Sped: ‘Face In’ was the first single which we constructed our own video and recorded it, put it out on YouTube, and it was very well-received given where we were at the time. Often when we play live, if we play to a crowd of people that they were there to see us, when we cut into ‘Face In’, it gets a big big cheer. People know it straight away, it’s instant. I think it is, and probably will remain to be, a sort of classic within our content of songs. But ‘Cadenza’ has more of the groove with the percussion and everything. I’d say ‘Face In’ is our anthem. It’s not much of an anthem, but it’s our anthem.
Pete: It’s on the same par as ‘Sweet Child O’ Mine’.
Sped: It’s our ‘Sweet Child O’ Mine’.

Fair enough. I’ve seen pictures of you being in the studio, recording. Can you give us a sneak peak of what’s the new material like?
Sped: [sings] La la la la…. The new material is , I thought, given the fact that we released this album, ‘Cadenza’, in April /May. This new album would sound more similar to ‘Cadenza’ than ‘Cadenza’ sounding like ‘Dutch Uncles’, the first album. However, already (we have) sort of six to eight demos in, just basic basic demos. It sounds fresh again. I’m proud of that, I think we’re the type of band that can keep progressing in the right areas and make our songs ‘you know it’s Dutch Uncles!’, but they don’t sound the same. It’s inventive, we like to be creative. And already there’s a lot of fresh stuff in there which sounds like nothing we’ve done before. Even though we’re sort of touching on like 25 songs now the public have heard, I don’t think there will be a song on the third album that will sound like a song on the first or the second album.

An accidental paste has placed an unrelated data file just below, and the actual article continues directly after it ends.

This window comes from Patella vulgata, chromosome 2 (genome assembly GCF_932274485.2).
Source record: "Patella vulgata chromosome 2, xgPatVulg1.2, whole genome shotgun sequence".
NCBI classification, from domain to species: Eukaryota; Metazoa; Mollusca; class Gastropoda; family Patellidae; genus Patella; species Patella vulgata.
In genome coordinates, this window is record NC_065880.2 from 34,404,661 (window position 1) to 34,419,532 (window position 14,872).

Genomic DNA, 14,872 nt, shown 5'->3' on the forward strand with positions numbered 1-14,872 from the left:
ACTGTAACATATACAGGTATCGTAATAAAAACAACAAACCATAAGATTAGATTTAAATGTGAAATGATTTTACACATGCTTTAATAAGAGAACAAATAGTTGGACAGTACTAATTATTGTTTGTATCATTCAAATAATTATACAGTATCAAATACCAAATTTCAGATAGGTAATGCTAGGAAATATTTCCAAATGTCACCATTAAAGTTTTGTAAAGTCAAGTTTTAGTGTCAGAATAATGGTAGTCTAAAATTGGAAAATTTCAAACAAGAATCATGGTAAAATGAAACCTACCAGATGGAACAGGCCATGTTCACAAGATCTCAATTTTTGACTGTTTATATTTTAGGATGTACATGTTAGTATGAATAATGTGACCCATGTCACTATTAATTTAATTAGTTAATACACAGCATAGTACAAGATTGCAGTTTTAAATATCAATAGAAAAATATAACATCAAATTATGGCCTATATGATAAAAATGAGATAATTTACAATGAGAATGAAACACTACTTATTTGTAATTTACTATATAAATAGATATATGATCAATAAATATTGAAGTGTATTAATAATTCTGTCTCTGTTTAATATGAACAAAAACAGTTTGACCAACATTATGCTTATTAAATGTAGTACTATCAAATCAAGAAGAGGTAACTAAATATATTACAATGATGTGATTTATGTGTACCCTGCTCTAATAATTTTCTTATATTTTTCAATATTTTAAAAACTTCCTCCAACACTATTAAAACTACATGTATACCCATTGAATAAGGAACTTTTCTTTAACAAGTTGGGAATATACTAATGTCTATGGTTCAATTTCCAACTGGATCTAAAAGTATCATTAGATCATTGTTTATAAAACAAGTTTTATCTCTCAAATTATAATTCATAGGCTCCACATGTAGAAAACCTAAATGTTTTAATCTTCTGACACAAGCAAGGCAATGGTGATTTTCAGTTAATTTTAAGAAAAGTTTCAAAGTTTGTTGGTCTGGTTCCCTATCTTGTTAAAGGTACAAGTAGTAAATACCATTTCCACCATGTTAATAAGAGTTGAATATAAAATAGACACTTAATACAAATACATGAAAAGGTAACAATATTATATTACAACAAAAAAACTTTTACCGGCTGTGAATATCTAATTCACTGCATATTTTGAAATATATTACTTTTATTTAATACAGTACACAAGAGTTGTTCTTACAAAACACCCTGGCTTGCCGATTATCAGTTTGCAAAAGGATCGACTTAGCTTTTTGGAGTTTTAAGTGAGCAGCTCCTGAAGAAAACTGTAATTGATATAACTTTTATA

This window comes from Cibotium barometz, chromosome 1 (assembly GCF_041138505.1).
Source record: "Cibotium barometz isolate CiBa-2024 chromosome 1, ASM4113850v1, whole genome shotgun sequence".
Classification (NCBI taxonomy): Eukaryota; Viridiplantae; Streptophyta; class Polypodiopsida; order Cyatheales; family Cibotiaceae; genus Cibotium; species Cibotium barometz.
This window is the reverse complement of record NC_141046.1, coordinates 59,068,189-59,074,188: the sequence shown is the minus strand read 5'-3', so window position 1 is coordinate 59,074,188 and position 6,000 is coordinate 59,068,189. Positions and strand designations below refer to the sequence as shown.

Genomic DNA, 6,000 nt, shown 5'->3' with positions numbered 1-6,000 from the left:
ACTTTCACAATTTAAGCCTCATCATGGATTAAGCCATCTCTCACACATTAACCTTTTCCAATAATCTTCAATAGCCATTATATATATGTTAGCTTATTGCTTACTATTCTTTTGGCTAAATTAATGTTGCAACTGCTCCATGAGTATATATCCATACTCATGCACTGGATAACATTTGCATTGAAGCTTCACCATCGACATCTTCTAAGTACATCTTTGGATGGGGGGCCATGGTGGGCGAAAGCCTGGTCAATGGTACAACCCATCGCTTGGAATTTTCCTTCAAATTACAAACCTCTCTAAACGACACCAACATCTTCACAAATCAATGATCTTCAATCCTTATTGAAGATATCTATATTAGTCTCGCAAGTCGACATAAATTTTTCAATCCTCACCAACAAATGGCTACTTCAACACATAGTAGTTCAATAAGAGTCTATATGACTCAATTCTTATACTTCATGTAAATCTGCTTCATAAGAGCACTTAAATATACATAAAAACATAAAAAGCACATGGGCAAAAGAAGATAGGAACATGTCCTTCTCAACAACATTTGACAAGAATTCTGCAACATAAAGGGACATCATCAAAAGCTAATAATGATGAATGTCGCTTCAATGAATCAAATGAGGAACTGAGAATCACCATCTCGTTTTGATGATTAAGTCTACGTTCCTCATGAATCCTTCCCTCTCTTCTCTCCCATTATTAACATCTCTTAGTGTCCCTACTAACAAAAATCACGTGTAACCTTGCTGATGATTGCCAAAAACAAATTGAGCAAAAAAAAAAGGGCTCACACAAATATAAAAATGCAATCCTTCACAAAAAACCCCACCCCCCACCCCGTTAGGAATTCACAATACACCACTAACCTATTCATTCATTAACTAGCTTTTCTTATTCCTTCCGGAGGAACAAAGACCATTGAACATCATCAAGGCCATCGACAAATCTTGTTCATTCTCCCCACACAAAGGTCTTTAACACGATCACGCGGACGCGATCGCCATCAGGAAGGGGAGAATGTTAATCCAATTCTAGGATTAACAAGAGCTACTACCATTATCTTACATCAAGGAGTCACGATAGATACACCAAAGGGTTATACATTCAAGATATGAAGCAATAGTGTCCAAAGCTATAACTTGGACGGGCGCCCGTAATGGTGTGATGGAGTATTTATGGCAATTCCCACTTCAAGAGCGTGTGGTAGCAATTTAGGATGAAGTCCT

Pete: New songs are coming along well. We’re experimenting with different actual instruments. We’re gonna get more involved with percussion instruments, like xylophones and vibraphones. Duncan, especially, he really enjoys playing the mallet instruments.
Sped: He’s very good at it!
Pete: The true percussion (instruments), because he’s a drummer at heart.
Oh!